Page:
c. Avoid movement of the film during exposure.
d. In placing the film packet in the mouth, avoid contact between the film and
oral tissues until the film is in approximately the desired position. Many patients tend to
gag when film is moved along in contact with oral tissues. Patience and gentleness will
help to reduce gagging. Allowing anesthetic lozenges to dissolve on the tongue before
film is placed in the mouth is sometimes helpful. Instructing the patient to breathe
deeply through the nose also aids in controlling the gag reflex.
PERIAPICAL RADIOGRAPHIC TECHNIQUES
Periapical radiography is designed to give diagnostic images of the apical
portions of teeth and their adjacent tissues. A full mouth intraoral examination consists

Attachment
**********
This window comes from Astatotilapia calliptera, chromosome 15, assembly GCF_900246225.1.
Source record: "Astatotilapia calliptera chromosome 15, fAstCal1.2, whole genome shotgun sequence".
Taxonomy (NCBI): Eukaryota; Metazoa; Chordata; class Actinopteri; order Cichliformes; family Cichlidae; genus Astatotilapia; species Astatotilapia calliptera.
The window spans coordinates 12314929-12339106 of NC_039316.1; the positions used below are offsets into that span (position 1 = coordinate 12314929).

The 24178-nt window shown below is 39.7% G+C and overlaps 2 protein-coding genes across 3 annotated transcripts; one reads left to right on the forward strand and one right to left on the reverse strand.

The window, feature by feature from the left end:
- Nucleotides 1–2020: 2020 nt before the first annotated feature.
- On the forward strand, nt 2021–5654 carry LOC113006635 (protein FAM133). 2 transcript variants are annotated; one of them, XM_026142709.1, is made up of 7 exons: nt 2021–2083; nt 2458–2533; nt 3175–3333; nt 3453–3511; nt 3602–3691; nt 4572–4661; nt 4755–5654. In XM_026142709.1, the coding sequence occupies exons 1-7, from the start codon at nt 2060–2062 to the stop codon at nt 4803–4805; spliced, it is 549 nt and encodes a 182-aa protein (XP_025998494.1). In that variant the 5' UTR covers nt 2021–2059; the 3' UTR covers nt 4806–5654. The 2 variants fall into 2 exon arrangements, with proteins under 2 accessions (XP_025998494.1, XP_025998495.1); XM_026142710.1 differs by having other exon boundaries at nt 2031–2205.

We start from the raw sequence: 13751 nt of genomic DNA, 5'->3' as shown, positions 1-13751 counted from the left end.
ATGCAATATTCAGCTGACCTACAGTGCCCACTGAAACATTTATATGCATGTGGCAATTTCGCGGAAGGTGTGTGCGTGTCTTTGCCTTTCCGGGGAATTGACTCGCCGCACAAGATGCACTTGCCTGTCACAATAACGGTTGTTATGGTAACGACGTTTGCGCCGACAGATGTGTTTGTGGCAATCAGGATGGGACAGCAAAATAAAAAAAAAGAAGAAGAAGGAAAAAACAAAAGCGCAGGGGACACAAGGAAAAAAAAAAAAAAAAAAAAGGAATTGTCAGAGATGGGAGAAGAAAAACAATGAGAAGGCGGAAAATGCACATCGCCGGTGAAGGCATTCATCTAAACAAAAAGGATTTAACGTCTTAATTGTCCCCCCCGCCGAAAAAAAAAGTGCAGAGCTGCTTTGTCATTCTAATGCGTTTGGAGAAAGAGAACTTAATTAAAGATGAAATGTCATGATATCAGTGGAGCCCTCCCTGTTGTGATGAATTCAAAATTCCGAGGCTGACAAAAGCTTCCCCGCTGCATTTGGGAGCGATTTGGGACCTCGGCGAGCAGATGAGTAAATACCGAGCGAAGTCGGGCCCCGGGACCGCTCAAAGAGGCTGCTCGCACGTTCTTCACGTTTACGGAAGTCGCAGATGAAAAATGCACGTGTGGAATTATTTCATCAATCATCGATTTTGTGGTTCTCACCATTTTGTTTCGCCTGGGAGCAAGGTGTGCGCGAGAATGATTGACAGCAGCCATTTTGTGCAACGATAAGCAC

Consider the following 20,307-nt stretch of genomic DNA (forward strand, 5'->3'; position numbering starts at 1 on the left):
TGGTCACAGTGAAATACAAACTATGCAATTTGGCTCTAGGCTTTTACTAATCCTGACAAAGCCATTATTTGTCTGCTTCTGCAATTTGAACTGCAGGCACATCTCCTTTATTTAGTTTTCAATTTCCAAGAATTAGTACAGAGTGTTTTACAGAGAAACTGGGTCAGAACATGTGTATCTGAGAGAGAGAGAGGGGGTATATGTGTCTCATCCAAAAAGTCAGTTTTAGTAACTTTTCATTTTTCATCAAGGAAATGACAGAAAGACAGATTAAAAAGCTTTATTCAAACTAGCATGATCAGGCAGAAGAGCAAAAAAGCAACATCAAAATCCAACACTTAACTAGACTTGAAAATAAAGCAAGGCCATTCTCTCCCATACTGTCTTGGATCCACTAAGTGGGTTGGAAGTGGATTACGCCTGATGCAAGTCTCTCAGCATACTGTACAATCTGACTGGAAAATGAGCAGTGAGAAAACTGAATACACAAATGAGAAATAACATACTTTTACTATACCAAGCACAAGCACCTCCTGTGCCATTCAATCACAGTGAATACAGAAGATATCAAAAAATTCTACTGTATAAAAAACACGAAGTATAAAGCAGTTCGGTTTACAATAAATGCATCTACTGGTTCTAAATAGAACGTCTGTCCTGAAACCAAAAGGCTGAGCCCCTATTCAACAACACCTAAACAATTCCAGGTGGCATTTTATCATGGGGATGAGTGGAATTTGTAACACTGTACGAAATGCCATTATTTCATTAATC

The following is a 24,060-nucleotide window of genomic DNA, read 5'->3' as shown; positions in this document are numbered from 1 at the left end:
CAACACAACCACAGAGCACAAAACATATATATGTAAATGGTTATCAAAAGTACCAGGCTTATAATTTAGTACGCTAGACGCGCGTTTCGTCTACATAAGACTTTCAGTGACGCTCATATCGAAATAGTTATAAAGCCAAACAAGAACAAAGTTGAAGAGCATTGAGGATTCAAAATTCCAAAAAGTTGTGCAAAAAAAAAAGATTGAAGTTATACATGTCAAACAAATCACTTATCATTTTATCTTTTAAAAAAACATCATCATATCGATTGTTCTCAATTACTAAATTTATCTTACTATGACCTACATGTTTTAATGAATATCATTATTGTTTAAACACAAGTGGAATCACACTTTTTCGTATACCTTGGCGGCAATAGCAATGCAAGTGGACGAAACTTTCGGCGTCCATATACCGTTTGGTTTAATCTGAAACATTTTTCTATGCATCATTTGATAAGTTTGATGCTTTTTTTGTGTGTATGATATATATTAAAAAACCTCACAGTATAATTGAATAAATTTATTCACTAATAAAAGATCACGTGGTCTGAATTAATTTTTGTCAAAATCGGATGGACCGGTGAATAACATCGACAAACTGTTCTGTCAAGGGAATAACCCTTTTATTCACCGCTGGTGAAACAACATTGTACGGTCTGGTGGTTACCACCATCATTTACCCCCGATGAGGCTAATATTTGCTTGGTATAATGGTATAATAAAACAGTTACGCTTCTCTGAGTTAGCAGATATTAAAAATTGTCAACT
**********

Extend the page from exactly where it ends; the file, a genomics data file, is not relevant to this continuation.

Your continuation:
of 14 periapical radiographs with two bite-wing films and provides an image of all teeth
and related structures. Single periapical radiographs are often made of individual teeth
or groups of teeth to obtain information for treatment or diagnosis of localized diseases
or abnormalities. The bisecting (short-cone) and paralleling (long-cone) techniques are
two of the most commonly used techniques. Both techniques have advantages and
disadvantages. The dental officer's preference determines which technique will be
Section II. BISECTING (SHORT-CONE) PERIAPICAL EXPOSURE TECHNIQUES
A short cone is used to take x-rays with bisecting angle exposure techniques.
The target-film distance is 8 inches. The resulting image x-ray is somewhat larger using
the short cone rather than using a long cone (see figure 4-1). The bisecting plane is
halfway between the plane of the dental film and the longitudinal axis of the tooth. The
average angle of projection is the angle between the occlusal plane and the angle of the
central ray. The angle of the central ray is in relation to the bisecting plane.
Figure 4-1. Comparison of 8-inch and 16-inch target-film distances.